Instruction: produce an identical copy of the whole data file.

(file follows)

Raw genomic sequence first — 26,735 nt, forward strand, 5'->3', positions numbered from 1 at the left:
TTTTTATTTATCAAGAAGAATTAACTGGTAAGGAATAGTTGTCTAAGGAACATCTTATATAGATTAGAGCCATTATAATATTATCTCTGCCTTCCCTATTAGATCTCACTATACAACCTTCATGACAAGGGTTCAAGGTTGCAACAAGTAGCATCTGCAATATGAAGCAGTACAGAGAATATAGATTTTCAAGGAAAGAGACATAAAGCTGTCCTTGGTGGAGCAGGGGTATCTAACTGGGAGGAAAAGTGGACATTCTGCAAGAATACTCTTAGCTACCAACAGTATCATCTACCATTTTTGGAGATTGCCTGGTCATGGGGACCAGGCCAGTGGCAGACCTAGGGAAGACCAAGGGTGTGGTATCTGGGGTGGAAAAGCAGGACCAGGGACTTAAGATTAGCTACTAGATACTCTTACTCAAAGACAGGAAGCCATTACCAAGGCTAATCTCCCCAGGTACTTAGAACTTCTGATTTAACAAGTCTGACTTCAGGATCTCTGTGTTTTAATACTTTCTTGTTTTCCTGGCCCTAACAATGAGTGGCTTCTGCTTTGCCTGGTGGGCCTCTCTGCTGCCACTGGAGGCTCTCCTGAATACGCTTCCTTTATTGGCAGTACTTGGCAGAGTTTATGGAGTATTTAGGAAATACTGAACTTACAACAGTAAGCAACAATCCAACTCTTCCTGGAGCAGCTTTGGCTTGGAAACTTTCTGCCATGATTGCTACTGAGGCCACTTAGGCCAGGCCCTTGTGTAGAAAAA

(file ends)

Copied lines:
Raw genomic sequence first — 26,735 nt, forward strand, 5'->3', positions numbered from 1 at the left:
TTTTTATTTATCAAGAAGAATTAACTGGTAAGGAATAGTTGTCTAAGGAACATCTTATATAGATTAGAGCCATTATAATATTATCTCTGCCTTCCCTATTAGATCTCACTATACAACCTTCATGACAAGGGTTCAAGGTTGCAACAAGTAGCATCTGCAATATGAAGCAGTACAGAGAATATAGATTTTCAAGGAAAGAGACATAAAGCTGTCCTTGGTGGAGCAGGGGTATCTAACTGGGAGGAAAAGTGGACATTCTGCAAGAATACTCTTAGCTACCAACAGTATCATCTACCATTTTTGGAGATTGCCTGGTCATGGGGACCAGGCCAGTGGCAGACCTAGGGAAGACCAAGGGTGTGGTATCTGGGGTGGAAAAGCAGGACCAGGGACTTAAGATTAGCTACTAGATACTCTTACTCAAAGACAGGAAGCCATTACCAAGGCTAATCTCCCCAGGTACTTAGAACTTCTGATTTAACAAGTCTGACTTCAGGATCTCTGTGTTTTAATACTTTCTTGTTTTCCTGGCCCTAACAATGAGTGGCTTCTGCTTTGCCTGGTGGGCCTCTCTGCTGCCACTGGAGGCTCTCCTGAATACGCTTCCTTTATTGGCAGTACTTGGCAGAGTTTATGGAGTATTTAGGAAATACTGAACTTACAACAGTAAGCAACAATCCAACTCTTCCTGGAGCAGCTTTGGCTTGGAAACTTTCTGCCATGATTGCTACTGAGGCCACTTAGGCCAGGCCCTTGTGTAGAAAAA